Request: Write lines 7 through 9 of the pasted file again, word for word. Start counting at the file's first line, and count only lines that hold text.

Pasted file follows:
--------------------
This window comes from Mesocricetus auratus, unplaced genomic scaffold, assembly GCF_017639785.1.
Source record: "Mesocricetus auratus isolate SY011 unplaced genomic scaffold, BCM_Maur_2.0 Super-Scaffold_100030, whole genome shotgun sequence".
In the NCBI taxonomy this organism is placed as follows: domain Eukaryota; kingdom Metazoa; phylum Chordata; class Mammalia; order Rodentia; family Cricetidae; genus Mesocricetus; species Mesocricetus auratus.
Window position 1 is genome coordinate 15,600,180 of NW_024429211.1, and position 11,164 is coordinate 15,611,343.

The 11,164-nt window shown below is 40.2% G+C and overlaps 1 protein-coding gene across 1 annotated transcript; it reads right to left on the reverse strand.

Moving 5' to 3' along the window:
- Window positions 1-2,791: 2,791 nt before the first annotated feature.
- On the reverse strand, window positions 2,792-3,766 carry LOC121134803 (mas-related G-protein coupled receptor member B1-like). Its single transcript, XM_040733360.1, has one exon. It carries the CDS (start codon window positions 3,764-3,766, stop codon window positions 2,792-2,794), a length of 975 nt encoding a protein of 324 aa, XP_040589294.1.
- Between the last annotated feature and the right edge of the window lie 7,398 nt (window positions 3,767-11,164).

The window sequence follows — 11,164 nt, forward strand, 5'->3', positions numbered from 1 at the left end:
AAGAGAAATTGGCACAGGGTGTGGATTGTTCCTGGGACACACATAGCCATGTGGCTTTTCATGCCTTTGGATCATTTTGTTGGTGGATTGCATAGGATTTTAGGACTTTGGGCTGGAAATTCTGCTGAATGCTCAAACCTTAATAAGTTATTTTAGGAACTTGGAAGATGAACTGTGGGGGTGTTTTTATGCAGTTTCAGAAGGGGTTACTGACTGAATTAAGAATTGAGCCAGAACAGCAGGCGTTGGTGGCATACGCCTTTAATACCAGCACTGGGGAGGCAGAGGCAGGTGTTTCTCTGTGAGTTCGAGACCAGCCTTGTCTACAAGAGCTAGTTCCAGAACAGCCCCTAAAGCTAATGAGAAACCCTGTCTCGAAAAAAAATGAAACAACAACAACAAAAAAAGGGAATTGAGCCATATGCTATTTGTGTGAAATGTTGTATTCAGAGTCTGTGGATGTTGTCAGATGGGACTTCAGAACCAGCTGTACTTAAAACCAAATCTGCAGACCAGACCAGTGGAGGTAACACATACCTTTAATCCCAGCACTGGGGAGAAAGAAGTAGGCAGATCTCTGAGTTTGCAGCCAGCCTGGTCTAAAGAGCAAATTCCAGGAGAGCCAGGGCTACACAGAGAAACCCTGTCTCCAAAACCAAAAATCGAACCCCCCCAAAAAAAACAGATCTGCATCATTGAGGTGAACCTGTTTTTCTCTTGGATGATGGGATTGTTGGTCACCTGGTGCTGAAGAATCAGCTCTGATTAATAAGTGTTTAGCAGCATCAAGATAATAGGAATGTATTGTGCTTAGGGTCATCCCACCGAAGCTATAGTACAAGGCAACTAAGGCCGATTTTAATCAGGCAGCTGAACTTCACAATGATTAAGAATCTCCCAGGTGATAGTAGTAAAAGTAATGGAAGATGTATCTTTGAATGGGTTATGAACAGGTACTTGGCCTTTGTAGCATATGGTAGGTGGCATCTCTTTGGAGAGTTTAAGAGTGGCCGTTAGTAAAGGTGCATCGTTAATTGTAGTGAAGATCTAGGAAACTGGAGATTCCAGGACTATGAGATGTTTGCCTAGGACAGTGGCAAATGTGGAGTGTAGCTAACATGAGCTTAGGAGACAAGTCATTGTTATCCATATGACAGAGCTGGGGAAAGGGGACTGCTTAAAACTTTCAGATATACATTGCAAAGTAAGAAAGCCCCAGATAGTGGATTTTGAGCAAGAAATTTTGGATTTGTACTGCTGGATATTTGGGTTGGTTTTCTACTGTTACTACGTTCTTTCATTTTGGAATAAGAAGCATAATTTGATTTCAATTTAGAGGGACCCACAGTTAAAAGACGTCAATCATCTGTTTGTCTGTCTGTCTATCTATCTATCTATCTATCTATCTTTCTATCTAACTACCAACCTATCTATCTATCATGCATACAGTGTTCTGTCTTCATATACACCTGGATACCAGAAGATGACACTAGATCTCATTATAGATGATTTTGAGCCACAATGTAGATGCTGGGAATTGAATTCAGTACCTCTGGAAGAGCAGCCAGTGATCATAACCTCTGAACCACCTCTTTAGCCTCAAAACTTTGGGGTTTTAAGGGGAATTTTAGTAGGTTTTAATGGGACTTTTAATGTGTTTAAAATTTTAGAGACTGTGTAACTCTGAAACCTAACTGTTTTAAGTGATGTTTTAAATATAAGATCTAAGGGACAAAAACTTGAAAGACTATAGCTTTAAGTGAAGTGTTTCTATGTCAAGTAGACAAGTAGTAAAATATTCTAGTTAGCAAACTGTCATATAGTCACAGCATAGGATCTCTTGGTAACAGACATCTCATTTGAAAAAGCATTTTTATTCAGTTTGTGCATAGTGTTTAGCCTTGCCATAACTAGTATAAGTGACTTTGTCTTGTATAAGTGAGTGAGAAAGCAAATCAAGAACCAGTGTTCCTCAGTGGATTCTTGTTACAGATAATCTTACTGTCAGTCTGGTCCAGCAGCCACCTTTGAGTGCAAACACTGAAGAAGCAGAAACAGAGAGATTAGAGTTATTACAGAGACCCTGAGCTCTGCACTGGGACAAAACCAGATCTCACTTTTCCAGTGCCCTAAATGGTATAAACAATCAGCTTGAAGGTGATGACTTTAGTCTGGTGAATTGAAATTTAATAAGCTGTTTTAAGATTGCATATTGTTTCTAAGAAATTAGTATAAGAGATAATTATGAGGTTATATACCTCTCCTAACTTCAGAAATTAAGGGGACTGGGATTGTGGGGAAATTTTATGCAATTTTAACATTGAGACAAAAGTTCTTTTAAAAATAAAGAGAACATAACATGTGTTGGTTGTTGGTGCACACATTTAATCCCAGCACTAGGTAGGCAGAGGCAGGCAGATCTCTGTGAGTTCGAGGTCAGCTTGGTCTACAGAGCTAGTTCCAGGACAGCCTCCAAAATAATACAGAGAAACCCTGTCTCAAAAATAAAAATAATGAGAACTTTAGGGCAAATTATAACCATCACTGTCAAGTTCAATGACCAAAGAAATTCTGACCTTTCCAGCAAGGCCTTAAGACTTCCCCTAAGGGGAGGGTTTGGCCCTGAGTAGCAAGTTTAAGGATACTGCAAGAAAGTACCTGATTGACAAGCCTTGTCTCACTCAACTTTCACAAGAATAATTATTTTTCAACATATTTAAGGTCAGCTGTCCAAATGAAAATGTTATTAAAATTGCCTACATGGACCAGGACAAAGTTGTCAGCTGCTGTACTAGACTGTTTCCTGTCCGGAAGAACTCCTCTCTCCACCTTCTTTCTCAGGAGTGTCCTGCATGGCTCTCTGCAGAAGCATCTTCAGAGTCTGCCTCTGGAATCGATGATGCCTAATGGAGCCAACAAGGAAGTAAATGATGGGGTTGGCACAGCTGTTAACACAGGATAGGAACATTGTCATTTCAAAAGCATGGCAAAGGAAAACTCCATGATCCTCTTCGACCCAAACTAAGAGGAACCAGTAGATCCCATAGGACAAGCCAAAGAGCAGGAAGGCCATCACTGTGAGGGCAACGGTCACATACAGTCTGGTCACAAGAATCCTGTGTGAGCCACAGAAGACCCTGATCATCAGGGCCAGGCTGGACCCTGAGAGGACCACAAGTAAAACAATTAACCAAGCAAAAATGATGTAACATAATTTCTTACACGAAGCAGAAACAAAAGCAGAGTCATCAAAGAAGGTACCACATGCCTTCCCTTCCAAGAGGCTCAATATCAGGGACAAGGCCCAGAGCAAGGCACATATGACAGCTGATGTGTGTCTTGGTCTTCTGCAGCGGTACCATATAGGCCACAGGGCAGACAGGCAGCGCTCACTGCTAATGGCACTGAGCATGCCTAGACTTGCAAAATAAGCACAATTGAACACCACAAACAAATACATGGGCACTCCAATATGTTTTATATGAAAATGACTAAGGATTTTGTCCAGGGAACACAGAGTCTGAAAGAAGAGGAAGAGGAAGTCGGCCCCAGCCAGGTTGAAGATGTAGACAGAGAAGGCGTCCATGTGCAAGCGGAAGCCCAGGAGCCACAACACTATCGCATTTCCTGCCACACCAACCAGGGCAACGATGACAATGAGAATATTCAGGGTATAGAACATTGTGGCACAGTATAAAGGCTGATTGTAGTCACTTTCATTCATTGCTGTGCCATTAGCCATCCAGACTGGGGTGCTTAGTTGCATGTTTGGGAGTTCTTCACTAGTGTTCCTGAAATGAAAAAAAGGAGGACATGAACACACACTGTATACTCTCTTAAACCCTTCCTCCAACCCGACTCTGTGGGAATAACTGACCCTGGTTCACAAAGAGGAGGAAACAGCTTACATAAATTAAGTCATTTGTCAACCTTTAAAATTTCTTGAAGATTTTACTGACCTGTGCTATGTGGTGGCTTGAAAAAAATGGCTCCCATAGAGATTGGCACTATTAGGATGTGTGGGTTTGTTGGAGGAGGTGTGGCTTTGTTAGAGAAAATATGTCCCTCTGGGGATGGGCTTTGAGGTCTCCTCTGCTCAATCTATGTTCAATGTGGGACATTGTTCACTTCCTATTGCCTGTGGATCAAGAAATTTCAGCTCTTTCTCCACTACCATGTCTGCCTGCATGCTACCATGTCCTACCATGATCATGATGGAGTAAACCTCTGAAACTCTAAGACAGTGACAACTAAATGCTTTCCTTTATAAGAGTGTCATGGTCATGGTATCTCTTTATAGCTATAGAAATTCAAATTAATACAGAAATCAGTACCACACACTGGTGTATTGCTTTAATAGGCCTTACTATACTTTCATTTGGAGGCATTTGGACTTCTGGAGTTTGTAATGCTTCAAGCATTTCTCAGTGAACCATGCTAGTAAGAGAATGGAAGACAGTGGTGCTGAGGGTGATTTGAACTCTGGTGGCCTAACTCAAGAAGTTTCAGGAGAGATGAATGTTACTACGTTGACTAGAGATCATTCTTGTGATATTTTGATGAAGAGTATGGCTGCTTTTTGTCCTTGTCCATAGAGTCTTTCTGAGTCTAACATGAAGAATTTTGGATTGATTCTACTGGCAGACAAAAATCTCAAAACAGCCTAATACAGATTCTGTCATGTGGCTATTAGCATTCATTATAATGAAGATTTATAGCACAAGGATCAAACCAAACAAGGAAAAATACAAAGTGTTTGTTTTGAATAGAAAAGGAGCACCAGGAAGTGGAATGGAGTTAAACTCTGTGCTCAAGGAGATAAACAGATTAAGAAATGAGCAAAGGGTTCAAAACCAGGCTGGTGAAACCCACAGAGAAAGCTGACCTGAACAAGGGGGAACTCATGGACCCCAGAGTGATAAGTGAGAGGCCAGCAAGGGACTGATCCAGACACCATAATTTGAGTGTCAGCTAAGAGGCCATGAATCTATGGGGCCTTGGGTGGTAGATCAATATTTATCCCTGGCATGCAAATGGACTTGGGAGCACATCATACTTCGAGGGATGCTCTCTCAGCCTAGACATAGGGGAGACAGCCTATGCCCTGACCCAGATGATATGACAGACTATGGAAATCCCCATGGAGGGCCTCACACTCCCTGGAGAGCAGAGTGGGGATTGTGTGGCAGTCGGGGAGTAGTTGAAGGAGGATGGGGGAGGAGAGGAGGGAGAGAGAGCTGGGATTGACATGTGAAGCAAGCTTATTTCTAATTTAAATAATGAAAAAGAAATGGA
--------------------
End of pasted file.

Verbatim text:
- Window positions 1-2,791: 2,791 nt before the first annotated feature.
- On the reverse strand, window positions 2,792-3,766 carry LOC121134803 (mas-related G-protein coupled receptor member B1-like). Its single transcript, XM_040733360.1, has one exon. It carries the CDS (start codon window positions 3,764-3,766, stop codon window positions 2,792-2,794), a length of 975 nt encoding a protein of 324 aa, XP_040589294.1.
- Between the last annotated feature and the right edge of the window lie 7,398 nt (window positions 3,767-11,164).